Buddy Maracle’s time in the NHL lasted less than two months in 1931, and when it was over it quickly subsided into the thickets of history. A review of records indicates that, beyond the big league, he played all over North America in a career that lasted nearly 20 years.
What they don’t so readily reveal is why now, 60 years after his death, Maracle is being recognized as a hockey trailblazer. That has to do with something the NHL itself has been reluctant to acknowledge: Maracle’s legacy as the league’s first Indigenous player.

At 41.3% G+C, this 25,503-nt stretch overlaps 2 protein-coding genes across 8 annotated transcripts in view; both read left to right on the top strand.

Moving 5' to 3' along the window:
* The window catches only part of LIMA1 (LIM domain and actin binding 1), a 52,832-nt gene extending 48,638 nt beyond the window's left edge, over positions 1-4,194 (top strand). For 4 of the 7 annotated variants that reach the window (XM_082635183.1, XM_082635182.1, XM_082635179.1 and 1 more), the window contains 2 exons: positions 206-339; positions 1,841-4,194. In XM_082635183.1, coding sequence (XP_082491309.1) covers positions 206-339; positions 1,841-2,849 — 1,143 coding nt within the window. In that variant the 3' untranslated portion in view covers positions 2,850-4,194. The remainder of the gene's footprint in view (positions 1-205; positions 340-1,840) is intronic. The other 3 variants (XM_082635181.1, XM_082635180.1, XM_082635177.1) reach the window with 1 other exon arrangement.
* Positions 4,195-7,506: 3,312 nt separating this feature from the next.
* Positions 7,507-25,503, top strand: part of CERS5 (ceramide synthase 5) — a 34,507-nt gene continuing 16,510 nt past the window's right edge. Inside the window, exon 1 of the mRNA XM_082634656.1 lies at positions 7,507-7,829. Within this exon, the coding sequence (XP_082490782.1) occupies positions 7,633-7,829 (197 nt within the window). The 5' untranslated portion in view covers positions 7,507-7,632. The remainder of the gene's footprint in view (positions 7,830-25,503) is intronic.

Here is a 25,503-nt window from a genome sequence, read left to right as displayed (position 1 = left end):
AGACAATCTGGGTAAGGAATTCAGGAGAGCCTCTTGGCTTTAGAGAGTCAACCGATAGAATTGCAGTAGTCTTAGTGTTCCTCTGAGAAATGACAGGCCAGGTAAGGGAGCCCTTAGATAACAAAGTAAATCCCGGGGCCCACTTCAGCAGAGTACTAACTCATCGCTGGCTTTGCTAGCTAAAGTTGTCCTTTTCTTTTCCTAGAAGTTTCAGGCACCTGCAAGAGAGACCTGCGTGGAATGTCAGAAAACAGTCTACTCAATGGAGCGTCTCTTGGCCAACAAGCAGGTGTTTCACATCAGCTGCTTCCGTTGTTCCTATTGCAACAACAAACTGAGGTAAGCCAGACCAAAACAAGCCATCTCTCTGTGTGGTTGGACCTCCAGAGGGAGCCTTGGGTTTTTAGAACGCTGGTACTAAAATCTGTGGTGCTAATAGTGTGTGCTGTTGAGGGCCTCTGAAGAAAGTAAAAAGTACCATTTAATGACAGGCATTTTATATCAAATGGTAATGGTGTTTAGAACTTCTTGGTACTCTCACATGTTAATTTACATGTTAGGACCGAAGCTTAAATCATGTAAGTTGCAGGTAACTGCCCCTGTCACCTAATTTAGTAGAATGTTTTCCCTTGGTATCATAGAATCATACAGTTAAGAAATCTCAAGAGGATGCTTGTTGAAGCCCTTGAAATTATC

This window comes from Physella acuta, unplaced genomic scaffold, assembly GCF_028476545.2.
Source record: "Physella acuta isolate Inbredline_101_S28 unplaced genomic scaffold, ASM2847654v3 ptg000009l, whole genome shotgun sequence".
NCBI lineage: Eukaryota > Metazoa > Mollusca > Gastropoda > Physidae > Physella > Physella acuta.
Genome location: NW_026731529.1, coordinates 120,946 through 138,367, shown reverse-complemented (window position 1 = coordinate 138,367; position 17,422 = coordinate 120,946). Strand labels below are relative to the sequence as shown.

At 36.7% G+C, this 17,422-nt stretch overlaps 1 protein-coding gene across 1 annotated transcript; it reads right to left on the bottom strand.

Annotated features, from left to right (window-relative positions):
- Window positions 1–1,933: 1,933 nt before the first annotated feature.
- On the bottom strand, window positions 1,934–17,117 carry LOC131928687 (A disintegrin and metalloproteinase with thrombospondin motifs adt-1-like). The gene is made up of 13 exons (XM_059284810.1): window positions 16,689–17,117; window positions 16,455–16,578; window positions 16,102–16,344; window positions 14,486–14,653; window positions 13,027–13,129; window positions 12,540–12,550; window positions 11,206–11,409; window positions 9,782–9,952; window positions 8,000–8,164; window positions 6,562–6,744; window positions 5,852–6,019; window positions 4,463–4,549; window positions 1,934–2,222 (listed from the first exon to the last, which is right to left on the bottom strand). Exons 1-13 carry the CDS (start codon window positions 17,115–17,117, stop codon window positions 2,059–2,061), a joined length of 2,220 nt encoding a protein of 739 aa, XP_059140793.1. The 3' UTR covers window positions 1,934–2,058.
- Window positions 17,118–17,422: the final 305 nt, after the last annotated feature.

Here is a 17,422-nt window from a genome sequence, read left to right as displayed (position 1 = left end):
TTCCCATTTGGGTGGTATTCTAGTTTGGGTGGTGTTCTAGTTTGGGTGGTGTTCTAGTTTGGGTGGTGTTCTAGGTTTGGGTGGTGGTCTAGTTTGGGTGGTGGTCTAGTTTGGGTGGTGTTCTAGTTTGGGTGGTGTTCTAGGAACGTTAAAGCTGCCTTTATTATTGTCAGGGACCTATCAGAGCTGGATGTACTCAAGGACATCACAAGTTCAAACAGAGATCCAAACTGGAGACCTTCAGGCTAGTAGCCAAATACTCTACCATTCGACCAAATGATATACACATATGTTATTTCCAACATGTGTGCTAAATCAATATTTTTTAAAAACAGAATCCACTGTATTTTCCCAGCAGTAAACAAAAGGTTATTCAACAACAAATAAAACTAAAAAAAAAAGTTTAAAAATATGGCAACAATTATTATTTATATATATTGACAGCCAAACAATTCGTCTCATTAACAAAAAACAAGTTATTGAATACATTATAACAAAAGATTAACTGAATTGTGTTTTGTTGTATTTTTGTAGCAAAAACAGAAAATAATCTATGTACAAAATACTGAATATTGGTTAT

For years, Fred Sasakamoose has been credited as the man who made that breakthrough when he skated as a 19-year-old for the Chicago Black Hawks in 1953. Now 84, Sasakamoose, from Saskatchewan’s Ahtahkakoop Cree Nation, has been justly celebrated for his hockey e...
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